There was another decisive meeting. This time with Saskia, the wife of an FAO officer. She helped us to draw up a project and to rally almost 70 women within our seamstresses’ association. We were supported by Belgian Technical Cooperation and an NGO from the same country. We finally had our own premises for the nursery, the sewing workshop, and to run literacy classes. The Friedrich-Ebert-Stiftung helped us to set up this educational project. Only 4 out of the 70 women knew how to read and write. We included family planning in our activities; until then, the marabout and his grigris had been the only recourse.

Were they not aware of contraception?

Not at all. And this is just one aspect of the discrimination women have to face. Polygamy, levirat (wife inheritance) and premature marriage are still widespread. I’m also determined to talk about the food taboos we’re fighting against by informing as many women as possible. There are still many taboos around food that can lead to serious nutritional deficiencies: manioc and carrots are said to take away young girls’ virginity; meat is said to be bad for children, because of parasites, and eggs are said to make people fly. Our awareness raising activities are also targeted at men, who have to learn to respect us. Life is hard in Guinea, but men still manage to allow themselves a few pleasures, such as playing cards or watching football. We women have no rights. Men think it’s normal that women should take care of the meals, the children and the housework, before, during and after work. Apparently, if we respect these traditions and show ourselves to be submissive, we’ll go to heaven! When a child is not doing well at school, it’s the mother’s fault. When they succeed, it’s because she has done everything that’s expected of her. Here, custom would have it that children’s success is a measure of their mother’s suffering.

How have your activities progressed?

At the end of the 1990s, tourism developed in Fouta Djalon and Dalaba, opening up new prospects for us. In 1998, we formed the UMTG (Dyers’ Union of Central Guinea), to market our indigo fabrics. We also wanted to diversify our range by creating new techniques and patterns. It started to work well. There are 14 women in the association, and we each have our own workshop. It’s like a spider’s web. We pay 50 000 Guinean francs per workshop, which comes to FG700 000 in total (just over 100 euros). We use this money to offer loans at fair rates of interest to other women who want to set up their own businesses. The banks have no faith in us, and even if they did, the interest rates we’d have to pay are far too high. With us, the loan is much softer. The women feel a sense of responsibility. An Italian NGO has also helped us to buy a piece of land, trays and indigo shoots, so that we can replant, because there is a lot of demand for indigo in the region. But the social and economic situation has deteriorated so much in the country over recent years that tourism has also drawn to a standstill. We can no longer sell our stocks. In mid-October, Rabiatou, the general secretary of the CNTG (1) came to meet us in Dalaba. It was market day and there were a lot of people around to listen to her. She is a woman and we are placing a lot of hopes on her.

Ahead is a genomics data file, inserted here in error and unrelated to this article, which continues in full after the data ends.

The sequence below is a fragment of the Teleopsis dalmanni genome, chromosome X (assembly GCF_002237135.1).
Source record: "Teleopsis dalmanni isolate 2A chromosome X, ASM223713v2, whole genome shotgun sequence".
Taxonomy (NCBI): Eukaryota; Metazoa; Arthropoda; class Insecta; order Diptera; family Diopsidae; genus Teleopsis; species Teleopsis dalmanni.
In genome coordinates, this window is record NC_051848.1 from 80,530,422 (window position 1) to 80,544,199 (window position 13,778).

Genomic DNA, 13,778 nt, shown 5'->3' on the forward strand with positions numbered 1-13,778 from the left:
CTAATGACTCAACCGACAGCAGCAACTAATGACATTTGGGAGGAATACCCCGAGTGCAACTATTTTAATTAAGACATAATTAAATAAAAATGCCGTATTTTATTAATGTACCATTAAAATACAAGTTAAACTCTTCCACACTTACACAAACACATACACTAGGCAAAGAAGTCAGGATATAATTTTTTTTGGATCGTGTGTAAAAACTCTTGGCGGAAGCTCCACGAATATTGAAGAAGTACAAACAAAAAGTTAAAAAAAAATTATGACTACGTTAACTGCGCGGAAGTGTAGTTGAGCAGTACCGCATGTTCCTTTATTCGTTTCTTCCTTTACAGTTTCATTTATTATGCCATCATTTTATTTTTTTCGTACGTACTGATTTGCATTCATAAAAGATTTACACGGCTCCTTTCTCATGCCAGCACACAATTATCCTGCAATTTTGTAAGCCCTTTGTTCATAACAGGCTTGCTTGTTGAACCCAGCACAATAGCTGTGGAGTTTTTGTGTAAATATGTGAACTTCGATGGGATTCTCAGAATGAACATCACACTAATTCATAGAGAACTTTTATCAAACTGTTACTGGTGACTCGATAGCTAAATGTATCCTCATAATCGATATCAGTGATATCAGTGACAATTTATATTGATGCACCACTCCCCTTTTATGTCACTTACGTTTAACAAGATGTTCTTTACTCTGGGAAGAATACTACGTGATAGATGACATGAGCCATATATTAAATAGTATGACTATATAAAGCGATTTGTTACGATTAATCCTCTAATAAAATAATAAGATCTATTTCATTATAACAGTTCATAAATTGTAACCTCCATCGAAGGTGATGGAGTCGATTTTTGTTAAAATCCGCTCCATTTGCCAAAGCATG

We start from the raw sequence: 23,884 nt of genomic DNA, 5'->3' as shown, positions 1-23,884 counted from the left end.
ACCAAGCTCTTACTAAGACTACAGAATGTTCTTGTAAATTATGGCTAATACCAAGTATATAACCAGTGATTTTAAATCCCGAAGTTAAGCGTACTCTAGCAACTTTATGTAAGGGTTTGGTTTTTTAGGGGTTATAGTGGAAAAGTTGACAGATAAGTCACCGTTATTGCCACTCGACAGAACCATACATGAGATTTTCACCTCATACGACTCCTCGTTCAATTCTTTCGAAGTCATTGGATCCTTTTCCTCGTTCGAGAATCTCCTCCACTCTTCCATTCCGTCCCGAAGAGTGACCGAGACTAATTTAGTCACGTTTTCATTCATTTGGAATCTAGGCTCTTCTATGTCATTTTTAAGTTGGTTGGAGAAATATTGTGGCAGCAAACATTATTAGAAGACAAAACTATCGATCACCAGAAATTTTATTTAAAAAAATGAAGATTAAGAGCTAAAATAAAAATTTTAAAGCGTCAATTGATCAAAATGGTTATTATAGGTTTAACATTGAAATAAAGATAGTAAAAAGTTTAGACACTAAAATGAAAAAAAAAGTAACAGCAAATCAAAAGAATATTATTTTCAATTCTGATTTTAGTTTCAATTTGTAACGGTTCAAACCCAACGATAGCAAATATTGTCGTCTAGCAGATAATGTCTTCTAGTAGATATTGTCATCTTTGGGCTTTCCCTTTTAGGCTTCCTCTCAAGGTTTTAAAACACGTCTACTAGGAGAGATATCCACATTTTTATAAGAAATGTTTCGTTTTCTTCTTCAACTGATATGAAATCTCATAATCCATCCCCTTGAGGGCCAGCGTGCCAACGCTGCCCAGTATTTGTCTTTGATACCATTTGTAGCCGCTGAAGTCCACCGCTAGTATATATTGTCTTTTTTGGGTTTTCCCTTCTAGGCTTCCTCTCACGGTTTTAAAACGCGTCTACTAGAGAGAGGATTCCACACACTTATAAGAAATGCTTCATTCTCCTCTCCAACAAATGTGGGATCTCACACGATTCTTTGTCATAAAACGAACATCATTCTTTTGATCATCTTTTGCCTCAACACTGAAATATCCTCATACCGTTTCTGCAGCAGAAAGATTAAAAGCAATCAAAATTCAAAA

Interview by Jacky Delorme

(1) Confédération nationale des travailleurs de Guinée.

 Read the complete report in the “Union View” on Guinea

 Also read the interview of Dilé Diallo (CNTG-Guinea)

 Also read the interview of Rabiatou Diallo (General Secretary of the CNTG)

 Further information is also available in the chapter on Guinea in the ITUC Annual Survey of Violations of Trade Union Rights (report and video)